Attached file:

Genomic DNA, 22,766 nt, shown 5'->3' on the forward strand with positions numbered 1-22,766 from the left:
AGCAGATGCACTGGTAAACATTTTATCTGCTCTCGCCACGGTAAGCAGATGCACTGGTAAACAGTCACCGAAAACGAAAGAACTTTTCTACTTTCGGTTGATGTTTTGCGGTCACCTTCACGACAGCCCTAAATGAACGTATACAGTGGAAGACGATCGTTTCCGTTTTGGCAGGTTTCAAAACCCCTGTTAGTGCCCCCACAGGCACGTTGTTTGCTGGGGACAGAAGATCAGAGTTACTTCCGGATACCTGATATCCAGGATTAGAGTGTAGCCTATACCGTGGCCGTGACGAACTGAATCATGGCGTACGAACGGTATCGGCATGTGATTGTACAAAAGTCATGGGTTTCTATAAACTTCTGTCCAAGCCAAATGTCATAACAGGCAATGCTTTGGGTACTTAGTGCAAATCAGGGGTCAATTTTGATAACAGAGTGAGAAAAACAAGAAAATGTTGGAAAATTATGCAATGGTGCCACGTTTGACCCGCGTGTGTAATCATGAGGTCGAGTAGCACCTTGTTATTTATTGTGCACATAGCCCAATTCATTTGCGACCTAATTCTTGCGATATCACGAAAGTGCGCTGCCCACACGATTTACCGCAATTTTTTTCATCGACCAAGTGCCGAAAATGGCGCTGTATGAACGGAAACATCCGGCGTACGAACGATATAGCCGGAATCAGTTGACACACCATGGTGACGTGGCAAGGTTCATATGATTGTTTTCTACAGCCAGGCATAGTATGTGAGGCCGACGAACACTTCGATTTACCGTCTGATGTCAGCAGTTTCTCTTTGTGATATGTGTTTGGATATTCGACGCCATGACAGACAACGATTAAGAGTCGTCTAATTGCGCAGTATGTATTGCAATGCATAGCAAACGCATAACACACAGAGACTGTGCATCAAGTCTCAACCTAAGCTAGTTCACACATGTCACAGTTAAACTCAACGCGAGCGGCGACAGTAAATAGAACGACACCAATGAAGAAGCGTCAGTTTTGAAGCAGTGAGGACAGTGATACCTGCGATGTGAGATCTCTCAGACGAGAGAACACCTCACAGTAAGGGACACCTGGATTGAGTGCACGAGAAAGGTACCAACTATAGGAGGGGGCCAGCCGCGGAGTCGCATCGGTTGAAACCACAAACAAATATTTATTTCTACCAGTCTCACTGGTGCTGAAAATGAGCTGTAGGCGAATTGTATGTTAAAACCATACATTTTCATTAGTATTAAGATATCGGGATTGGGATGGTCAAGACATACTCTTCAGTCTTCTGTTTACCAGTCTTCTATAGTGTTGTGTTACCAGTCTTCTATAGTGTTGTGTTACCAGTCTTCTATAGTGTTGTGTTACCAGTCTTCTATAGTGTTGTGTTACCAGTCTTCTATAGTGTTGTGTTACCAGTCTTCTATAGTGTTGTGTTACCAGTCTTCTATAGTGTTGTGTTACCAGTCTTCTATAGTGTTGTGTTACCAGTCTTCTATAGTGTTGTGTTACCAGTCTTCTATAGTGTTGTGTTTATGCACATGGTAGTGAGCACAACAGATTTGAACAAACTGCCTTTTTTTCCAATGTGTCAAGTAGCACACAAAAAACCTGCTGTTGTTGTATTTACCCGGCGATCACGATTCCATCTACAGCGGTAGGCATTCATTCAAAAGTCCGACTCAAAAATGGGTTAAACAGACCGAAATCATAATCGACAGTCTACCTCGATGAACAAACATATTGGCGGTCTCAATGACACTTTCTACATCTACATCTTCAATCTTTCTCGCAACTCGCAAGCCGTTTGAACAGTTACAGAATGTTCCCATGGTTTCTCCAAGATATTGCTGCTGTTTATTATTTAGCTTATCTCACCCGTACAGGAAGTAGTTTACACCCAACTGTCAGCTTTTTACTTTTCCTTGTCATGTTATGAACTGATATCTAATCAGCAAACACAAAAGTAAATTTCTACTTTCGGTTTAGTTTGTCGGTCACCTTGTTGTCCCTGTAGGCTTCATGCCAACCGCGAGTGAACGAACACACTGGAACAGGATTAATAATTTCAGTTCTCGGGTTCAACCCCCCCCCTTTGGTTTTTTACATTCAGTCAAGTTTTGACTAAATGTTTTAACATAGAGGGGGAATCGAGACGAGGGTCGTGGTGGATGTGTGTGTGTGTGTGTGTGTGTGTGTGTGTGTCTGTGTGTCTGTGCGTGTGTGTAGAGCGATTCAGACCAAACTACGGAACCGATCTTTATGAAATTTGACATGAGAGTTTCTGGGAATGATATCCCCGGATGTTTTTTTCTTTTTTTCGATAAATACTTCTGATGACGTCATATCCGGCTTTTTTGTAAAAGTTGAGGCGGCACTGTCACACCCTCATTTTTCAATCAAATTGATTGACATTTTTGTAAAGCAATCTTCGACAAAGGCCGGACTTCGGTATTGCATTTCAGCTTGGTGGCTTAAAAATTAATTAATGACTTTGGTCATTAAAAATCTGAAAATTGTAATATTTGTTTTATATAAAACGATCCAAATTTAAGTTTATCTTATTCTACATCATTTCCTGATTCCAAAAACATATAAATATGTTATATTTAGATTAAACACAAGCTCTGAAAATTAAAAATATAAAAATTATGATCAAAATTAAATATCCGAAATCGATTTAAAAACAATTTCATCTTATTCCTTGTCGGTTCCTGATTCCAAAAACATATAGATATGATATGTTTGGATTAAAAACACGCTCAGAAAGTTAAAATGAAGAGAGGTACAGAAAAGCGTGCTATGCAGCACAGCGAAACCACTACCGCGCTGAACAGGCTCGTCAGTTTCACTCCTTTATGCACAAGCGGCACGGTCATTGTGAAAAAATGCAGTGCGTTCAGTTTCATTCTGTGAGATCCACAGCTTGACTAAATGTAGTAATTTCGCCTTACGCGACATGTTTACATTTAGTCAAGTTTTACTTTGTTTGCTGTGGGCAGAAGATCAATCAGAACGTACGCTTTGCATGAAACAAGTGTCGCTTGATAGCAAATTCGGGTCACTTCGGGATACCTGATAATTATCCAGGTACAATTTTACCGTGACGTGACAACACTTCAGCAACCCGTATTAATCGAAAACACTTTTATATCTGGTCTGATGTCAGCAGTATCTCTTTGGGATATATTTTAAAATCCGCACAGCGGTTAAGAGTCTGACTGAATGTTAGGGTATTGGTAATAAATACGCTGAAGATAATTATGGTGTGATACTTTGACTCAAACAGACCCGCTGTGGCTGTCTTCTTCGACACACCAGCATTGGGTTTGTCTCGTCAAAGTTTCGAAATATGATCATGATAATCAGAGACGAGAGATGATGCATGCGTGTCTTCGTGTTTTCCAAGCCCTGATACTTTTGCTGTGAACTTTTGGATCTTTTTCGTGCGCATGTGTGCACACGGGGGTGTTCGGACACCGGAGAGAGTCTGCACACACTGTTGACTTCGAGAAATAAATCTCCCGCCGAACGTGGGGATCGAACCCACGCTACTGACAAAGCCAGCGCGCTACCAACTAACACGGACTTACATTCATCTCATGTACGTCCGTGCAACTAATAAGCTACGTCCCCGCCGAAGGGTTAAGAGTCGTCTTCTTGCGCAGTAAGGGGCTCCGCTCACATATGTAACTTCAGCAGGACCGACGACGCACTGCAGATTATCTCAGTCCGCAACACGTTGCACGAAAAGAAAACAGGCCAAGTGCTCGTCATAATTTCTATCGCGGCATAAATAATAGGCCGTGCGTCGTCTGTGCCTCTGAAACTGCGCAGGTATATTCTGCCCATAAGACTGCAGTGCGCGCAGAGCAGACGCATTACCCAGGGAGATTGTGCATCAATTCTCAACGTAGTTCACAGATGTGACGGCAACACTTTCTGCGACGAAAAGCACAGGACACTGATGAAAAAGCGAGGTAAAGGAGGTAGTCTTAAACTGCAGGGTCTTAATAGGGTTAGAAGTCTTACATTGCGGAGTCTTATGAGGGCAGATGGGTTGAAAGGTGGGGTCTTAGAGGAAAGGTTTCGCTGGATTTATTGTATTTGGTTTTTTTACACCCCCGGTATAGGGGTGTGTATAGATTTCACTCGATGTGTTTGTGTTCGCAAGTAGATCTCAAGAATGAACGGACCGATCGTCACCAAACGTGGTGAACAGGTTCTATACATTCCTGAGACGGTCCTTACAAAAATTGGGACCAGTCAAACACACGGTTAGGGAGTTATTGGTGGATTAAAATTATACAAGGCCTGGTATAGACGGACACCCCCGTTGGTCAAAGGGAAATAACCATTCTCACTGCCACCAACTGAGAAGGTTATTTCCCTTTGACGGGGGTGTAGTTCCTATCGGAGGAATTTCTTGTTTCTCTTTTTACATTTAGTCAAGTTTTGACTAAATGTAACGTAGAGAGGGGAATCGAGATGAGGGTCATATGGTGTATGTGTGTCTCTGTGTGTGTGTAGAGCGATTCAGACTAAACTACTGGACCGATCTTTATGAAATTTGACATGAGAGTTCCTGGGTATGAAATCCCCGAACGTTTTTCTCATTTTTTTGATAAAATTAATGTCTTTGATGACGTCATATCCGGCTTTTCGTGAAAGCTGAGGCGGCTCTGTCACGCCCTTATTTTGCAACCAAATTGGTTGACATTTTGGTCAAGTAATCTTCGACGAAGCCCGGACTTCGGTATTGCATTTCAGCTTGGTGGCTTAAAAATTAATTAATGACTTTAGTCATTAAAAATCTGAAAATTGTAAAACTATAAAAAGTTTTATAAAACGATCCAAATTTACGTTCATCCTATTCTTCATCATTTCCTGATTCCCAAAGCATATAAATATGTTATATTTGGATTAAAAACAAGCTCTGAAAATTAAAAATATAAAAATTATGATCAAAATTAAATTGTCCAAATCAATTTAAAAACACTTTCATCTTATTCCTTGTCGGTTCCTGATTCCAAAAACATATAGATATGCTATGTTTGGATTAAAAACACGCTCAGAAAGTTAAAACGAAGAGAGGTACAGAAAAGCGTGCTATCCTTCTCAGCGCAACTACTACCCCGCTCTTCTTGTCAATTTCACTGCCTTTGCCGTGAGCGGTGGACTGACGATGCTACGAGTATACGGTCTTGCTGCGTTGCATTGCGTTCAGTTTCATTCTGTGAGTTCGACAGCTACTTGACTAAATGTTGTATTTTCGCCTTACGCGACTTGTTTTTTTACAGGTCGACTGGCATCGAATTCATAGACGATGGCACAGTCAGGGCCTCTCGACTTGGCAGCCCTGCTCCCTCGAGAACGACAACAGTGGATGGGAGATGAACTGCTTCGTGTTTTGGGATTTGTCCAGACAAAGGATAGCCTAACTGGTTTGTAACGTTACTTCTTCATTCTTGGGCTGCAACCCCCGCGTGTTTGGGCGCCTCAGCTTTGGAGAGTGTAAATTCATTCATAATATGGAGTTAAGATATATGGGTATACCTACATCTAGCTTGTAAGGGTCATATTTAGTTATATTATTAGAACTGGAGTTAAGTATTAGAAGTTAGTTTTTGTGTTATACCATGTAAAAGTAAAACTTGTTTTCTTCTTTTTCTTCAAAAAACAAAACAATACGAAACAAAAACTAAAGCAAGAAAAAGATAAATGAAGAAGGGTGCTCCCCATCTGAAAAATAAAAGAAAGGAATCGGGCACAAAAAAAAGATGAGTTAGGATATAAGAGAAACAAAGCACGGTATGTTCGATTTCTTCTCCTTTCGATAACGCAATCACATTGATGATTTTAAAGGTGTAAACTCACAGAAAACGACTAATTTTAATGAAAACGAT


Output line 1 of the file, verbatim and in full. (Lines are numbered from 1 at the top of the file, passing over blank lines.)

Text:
Genomic DNA, 22,766 nt, shown 5'->3' on the forward strand with positions numbered 1-22,766 from the left: